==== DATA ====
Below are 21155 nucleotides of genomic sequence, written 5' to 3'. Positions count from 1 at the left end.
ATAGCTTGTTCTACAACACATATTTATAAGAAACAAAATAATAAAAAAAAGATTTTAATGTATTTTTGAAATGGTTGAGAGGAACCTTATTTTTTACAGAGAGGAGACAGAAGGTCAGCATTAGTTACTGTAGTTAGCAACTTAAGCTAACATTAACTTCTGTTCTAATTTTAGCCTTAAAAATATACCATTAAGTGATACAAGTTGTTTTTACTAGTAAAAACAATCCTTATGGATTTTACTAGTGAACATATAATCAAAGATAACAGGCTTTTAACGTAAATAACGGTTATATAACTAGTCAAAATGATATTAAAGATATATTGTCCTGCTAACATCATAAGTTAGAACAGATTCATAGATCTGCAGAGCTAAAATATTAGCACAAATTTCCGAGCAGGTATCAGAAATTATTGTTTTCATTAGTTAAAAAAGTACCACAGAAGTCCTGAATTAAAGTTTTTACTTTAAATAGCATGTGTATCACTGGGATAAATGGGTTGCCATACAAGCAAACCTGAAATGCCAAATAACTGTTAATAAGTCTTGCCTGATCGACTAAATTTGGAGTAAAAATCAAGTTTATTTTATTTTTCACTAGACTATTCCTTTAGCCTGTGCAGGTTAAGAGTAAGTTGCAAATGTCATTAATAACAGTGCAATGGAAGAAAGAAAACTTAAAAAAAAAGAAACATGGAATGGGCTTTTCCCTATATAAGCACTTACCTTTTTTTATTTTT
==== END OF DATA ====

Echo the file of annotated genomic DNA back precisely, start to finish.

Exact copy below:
Below are 21155 nucleotides of genomic sequence, written 5' to 3'. Positions count from 1 at the left end.
ATAGCTTGTTCTACAACACATATTTATAAGAAACAAAATAATAAAAAAAAGATTTTAATGTATTTTTGAAATGGTTGAGAGGAACCTTATTTTTTACAGAGAGGAGACAGAAGGTCAGCATTAGTTACTGTAGTTAGCAACTTAAGCTAACATTAACTTCTGTTCTAATTTTAGCCTTAAAAATATACCATTAAGTGATACAAGTTGTTTTTACTAGTAAAAACAATCCTTATGGATTTTACTAGTGAACATATAATCAAAGATAACAGGCTTTTAACGTAAATAACGGTTATATAACTAGTCAAAATGATATTAAAGATATATTGTCCTGCTAACATCATAAGTTAGAACAGATTCATAGATCTGCAGAGCTAAAATATTAGCACAAATTTCCGAGCAGGTATCAGAAATTATTGTTTTCATTAGTTAAAAAAGTACCACAGAAGTCCTGAATTAAAGTTTTTACTTTAAATAGCATGTGTATCACTGGGATAAATGGGTTGCCATACAAGCAAACCTGAAATGCCAAATAACTGTTAATAAGTCTTGCCTGATCGACTAAATTTGGAGTAAAAATCAAGTTTATTTTATTTTTCACTAGACTATTCCTTTAGCCTGTGCAGGTTAAGAGTAAGTTGCAAATGTCATTAATAACAGTGCAATGGAAGAAAGAAAACTTAAAAAAAAAGAAACATGGAATGGGCTTTTCCCTATATAAGCACTTACCTTTTTTTATTTTT